- Walmart won’t change its policies around the sale of guns or ammunition in the wake of deadly shootings at stores in Texas and Mississippi, Bloomberg reports.
- Walmart banned the sale of assault-style semi-automatic rifles in 2015.
- Following the 2018Parkland, Florida, school shooting that killed 17 students and staff members, Walmart raised age restrictions for purchasing firearms to 21 years old and stopped the sale of items resembling assault-style rifles.
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Walmart has said it won’t change policies around the sale of guns or ammunition in the wake of two deadly shootings at its stores.
“There’s not been any directive to any stores around the country to change any policy,” Walmart spokesman Randy Hargrove said Sunday, according to a report by Henry Goldman at Bloomberg. “We’re focused on supporting our associates, customers and the entire El Paso community.”
Walmart sells a range of firearms and ammunition in its stores. The company is facing pressure to stop sales of both in the wake of shootings last week that killed at least 24 people at Walmart stores in El Paso, Texas, and Southaven, Mississippi.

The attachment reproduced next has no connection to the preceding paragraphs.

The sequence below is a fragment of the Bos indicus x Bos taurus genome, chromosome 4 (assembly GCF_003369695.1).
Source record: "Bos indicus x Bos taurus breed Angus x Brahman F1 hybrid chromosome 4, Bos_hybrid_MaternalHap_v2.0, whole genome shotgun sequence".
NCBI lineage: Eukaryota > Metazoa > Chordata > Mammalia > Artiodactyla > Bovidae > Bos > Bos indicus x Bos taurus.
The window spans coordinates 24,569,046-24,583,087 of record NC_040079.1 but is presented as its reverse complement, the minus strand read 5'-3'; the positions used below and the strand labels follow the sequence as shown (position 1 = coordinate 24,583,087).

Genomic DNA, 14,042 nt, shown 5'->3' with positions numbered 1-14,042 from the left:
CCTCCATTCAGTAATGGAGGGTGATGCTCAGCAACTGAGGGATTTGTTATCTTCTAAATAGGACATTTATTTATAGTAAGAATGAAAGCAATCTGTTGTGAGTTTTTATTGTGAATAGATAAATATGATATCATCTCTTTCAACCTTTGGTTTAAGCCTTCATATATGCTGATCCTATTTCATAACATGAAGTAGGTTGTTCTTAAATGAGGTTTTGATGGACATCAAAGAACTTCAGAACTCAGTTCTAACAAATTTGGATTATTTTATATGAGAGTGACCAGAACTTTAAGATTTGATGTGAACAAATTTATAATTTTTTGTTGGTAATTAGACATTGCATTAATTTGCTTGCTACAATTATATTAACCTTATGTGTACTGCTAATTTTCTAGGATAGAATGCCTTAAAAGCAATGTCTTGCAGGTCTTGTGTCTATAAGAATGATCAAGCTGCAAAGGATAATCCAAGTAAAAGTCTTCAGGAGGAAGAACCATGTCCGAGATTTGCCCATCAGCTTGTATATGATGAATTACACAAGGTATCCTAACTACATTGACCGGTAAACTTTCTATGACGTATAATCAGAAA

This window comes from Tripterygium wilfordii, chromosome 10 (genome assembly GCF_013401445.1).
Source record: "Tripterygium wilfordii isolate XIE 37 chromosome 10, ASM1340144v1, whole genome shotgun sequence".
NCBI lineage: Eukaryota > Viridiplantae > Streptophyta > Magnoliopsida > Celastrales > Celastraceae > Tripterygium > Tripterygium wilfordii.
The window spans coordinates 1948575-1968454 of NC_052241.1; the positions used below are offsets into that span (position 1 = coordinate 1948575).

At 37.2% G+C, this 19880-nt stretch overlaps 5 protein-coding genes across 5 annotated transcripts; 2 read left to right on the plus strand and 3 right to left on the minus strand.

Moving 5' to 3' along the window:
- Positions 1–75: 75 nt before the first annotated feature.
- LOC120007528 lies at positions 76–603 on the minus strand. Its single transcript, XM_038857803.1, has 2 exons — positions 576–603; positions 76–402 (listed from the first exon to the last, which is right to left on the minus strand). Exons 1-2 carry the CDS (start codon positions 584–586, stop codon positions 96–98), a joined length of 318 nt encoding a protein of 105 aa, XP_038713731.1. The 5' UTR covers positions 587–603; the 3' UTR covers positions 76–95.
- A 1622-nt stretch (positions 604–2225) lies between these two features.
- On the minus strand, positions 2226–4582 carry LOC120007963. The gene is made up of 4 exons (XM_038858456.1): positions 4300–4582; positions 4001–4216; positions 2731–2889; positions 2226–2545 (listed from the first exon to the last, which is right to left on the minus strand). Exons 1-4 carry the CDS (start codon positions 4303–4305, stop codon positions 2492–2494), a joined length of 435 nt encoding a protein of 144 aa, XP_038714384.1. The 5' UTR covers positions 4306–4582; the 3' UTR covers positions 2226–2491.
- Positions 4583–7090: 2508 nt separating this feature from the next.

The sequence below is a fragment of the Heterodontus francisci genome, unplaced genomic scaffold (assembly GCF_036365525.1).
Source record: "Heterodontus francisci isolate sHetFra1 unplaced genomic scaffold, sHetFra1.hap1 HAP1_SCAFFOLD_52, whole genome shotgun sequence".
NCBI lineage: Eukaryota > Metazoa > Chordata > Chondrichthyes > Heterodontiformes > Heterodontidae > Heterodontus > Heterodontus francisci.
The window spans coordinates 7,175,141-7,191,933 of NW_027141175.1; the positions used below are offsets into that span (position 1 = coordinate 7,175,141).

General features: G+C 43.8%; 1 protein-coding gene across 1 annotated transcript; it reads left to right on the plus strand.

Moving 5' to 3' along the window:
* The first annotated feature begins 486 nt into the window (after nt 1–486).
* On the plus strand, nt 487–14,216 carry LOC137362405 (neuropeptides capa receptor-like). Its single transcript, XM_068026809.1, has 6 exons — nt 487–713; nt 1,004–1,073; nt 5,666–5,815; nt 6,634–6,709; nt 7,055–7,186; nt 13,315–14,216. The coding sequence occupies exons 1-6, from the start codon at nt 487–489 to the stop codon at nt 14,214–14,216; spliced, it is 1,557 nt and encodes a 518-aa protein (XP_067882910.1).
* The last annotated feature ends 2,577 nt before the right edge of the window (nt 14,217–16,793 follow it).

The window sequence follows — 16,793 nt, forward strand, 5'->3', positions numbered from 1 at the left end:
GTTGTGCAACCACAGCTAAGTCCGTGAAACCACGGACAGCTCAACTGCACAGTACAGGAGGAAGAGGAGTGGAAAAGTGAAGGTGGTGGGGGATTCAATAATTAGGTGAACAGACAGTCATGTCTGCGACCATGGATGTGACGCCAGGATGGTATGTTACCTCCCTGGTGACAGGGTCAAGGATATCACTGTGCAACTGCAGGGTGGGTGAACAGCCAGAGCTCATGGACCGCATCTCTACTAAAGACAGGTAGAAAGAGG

Hargrove told Bloomberg that Walmart already goes beyond federal law by requiring all customers to pass a background check before purchasing a firearm. Walmart did not immediately respond to Business Insider’s request for comment.
Walmart banned the sale of assault-style semi-automatic rifles in 2015.
At the time, Walmart attributed its decision to sluggish demand for the guns, rather than politics.
“It was done purely based on customer demand,” Kory Lundberg, a Walmart spokesman, told The New York Times. The rifles, he said, were not “something customers were looking for and buying when they came into our stores.”
Walmart still sells rifles. The 2015 decision only affected firearms that accept high-capacity magazines, or in other words, those that can hold several rounds of ammunition.
In a statement citing the Parkland shooting, Walmart said it would raise age restrictions for the purchase of firearms and ammo to 21 years of age.
The company also said it would stop selling items online “resembling assault-style rifles, including nonlethal airsoft guns and toys.”
“Our heritage as a company has always been in serving sportsmen and hunters, and we will continue to do so in a responsible way,” said the company’s statement at the time.
Editor’s note: This post has been updated to reflect an update in the number of fatalities in the El Paso shooting.
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